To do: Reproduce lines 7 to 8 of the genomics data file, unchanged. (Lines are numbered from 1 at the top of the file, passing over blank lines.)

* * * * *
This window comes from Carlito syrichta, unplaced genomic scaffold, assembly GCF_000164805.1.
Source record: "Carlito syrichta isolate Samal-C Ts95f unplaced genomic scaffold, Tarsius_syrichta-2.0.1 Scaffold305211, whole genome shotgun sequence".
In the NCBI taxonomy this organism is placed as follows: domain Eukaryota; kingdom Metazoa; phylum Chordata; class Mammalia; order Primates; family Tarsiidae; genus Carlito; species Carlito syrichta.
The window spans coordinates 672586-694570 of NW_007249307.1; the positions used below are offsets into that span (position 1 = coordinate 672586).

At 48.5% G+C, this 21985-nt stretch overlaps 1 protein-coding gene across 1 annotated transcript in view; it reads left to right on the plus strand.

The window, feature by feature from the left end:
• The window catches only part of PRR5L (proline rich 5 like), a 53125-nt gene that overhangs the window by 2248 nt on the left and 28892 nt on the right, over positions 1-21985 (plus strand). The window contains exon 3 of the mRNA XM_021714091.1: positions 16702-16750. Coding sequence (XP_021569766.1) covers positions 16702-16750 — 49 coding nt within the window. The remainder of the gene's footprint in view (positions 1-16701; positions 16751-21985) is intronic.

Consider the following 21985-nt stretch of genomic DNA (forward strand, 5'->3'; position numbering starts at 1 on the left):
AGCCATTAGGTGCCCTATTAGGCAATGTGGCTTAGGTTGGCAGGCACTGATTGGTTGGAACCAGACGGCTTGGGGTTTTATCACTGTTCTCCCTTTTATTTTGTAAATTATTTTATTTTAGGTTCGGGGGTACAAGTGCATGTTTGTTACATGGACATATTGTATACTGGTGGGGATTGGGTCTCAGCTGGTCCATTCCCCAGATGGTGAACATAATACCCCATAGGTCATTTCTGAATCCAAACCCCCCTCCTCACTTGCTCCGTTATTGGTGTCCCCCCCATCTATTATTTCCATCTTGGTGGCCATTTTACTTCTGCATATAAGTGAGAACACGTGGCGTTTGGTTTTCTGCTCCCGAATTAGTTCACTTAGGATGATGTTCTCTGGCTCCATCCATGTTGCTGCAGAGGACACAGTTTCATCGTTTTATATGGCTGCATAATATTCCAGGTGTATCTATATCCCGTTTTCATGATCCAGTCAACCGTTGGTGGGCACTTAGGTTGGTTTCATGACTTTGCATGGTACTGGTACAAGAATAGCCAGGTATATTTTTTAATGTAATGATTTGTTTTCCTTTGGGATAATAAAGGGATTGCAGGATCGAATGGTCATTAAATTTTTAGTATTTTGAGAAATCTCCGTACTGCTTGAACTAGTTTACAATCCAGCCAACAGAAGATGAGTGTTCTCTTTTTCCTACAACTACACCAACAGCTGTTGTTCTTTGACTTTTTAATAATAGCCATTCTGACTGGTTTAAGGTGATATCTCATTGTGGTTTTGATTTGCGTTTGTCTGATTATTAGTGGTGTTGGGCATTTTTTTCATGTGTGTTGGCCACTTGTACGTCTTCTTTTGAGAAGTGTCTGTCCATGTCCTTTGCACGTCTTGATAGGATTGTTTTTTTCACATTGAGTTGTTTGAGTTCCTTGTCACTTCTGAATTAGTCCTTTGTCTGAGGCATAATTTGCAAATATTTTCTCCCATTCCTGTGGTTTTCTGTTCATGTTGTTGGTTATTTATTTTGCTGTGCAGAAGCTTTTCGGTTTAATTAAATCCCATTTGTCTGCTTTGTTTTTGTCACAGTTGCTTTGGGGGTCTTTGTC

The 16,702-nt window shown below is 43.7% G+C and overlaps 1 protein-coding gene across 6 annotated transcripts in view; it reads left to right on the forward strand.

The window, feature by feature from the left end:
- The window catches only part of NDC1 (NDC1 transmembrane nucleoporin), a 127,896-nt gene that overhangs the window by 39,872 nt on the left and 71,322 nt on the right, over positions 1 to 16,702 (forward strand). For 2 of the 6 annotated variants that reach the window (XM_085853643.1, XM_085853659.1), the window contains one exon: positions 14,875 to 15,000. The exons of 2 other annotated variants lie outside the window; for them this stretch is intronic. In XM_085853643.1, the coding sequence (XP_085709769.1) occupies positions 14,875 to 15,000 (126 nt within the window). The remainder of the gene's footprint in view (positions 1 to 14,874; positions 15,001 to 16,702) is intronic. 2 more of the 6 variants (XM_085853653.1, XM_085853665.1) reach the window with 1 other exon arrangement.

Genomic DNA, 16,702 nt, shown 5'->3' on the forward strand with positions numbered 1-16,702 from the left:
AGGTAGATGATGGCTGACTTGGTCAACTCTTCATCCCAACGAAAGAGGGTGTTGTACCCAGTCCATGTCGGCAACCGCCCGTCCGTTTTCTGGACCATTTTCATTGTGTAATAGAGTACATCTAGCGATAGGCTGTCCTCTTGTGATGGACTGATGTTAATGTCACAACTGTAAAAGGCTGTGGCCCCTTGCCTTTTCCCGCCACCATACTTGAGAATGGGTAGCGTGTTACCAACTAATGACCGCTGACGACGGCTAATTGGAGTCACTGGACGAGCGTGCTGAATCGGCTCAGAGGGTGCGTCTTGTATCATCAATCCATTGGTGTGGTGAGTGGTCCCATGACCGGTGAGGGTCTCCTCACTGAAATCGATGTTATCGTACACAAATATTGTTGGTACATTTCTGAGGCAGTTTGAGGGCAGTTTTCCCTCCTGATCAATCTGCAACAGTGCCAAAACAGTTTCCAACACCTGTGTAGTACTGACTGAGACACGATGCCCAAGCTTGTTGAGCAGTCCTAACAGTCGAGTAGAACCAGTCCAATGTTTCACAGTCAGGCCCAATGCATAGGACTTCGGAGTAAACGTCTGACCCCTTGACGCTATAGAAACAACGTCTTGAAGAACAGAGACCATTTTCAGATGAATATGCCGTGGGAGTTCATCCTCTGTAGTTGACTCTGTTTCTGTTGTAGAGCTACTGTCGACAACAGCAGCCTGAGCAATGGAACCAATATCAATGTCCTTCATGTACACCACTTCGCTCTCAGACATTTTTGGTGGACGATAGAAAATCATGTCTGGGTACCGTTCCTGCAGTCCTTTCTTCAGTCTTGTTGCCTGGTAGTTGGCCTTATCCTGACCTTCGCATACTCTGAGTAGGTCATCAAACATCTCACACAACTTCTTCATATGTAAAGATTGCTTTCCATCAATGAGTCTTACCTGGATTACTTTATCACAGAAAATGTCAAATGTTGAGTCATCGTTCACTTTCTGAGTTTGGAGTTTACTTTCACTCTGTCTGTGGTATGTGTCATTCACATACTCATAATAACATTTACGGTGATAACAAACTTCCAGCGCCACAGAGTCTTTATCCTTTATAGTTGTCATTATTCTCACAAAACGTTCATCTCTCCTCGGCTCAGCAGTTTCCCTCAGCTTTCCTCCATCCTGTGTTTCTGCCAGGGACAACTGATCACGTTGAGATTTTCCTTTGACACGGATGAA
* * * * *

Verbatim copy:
• The window catches only part of PRR5L (proline rich 5 like), a 53125-nt gene that overhangs the window by 2248 nt on the left and 28892 nt on the right, over positions 1-21985 (plus strand). The window contains exon 3 of the mRNA XM_021714091.1: positions 16702-16750. Coding sequence (XP_021569766.1) covers positions 16702-16750 — 49 coding nt within the window. The remainder of the gene's footprint in view (positions 1-16701; positions 16751-21985) is intronic.

Consider the following 21985-nt stretch of genomic DNA (forward strand, 5'->3'; position numbering starts at 1 on the left):